- Implement a buddy system – Calendars change, the people that workers go out to meet change, and sometimes they don’t arrive. This system can record more closely, simply by filling in a slip every time they go out, details like the route taken, transport taken to get there, when they’re expected, where exactly it is and how to contact them.
- Have a system in place for colleagues to rise the alarm – It is important that colleagues at the office know when you feel in danger. The Trust suggests a simple red and blue file system. If a lone worker feels like a situation could escalate, but doesn’t want to alert the threat, they can phone the office and ask them to complete a task involving a blue file, alerting them to check back in five minutes. The same procedure with a red file means there is an emergency situation that needs a response.
- Have a clear procedure – Do you know what to do if a colleague doesn’t return on time? How to contact them and who to tell?
- Arrange for viewers to visit the office first – Having clients or tenants visit the office means that colleagues can become familiar with their face in case an incident occurs.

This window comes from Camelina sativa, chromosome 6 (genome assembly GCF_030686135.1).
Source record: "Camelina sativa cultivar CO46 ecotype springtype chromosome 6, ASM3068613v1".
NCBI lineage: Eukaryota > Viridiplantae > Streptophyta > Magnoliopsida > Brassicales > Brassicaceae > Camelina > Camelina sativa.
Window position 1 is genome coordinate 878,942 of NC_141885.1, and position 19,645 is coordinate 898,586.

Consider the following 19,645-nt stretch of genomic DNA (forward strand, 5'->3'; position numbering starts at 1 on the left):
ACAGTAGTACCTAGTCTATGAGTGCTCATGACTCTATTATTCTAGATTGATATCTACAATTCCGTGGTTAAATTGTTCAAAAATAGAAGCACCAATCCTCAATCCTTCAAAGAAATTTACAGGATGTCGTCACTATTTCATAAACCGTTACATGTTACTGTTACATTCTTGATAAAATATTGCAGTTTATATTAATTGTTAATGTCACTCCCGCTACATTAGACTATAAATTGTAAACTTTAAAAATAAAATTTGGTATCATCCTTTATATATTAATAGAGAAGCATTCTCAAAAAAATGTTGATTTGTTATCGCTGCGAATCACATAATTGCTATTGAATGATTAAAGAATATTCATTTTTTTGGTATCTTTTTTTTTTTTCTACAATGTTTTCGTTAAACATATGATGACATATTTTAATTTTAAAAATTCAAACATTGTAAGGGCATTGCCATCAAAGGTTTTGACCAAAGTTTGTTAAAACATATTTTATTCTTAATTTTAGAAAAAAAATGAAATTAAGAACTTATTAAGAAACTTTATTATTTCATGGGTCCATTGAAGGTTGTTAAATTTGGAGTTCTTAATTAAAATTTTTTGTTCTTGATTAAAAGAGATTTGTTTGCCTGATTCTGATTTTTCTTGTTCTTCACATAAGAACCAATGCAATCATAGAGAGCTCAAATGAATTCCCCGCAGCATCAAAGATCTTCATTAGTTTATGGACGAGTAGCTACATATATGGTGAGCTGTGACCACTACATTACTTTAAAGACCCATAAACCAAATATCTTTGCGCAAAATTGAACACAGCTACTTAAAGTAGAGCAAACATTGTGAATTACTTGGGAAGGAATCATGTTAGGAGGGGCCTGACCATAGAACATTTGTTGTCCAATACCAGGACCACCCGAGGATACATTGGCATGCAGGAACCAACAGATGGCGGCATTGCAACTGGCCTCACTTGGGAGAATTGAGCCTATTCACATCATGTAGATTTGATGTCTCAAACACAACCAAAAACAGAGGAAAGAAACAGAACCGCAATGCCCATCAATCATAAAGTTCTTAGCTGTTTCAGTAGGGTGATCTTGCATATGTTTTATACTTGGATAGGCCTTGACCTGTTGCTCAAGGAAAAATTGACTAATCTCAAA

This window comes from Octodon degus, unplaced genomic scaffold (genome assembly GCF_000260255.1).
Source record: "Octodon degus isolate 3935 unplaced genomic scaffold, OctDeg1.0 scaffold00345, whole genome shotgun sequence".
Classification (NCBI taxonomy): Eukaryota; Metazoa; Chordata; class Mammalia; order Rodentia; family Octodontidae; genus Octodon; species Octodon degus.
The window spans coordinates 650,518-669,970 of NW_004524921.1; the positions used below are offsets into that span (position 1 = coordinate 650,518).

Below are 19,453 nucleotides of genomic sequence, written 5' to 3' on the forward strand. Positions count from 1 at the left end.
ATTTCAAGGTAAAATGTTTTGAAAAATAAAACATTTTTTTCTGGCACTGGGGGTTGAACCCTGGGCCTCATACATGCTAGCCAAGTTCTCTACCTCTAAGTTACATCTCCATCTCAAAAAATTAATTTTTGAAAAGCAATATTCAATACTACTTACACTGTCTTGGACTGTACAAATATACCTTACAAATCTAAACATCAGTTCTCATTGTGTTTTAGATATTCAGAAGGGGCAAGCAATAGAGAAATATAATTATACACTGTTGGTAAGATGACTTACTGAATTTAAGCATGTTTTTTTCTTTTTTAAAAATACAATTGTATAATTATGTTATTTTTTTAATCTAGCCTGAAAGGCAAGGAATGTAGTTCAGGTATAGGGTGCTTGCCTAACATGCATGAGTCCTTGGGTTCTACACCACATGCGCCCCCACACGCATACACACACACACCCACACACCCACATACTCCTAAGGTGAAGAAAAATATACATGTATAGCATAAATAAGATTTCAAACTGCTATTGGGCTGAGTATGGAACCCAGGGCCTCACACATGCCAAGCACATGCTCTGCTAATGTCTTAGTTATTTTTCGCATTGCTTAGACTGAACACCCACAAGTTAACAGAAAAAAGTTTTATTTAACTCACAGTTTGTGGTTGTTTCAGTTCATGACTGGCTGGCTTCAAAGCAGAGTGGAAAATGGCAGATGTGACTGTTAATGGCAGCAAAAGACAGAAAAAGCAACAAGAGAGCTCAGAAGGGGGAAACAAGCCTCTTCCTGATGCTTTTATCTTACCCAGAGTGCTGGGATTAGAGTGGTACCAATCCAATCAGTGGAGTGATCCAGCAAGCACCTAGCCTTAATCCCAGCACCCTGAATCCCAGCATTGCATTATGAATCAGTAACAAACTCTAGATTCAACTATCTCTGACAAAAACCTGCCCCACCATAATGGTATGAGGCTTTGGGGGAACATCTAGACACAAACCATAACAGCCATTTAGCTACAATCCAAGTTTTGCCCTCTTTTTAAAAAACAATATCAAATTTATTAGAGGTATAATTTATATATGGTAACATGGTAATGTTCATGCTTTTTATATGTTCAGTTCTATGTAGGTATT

- Offer all staff a personal safety alarm – Loud alarms can temporarily disarm a threat, providing an extra second to get away in an emergency. They are not a deterrent. Lone worker devices are also available, discreetly calling a helpline and transmitting audio so they can assess the situation and response needed.
- Find out who else will be present in the property – If the lone worker is a carer and a family member is there it may make them uneasy and the situation more unpredictable. Knowing this beforehand help them to prepare for that.
- Make sure all staff are aware of and have access to the personal safety measures available.
Sleep and Fatigue: Director’s Briefing
Fatigue is common amongst the population, but particularly among those working abnormal hours, and can arise from excessive working time or poorly designed shift patterns. It is also related to workload, in that workers are more easily fatigued if their work is machine-paced, complex or monotonous.
This free director’s briefing contains:
- Key points;
- Recommendations for employers;
- Case law;
- Legal duties.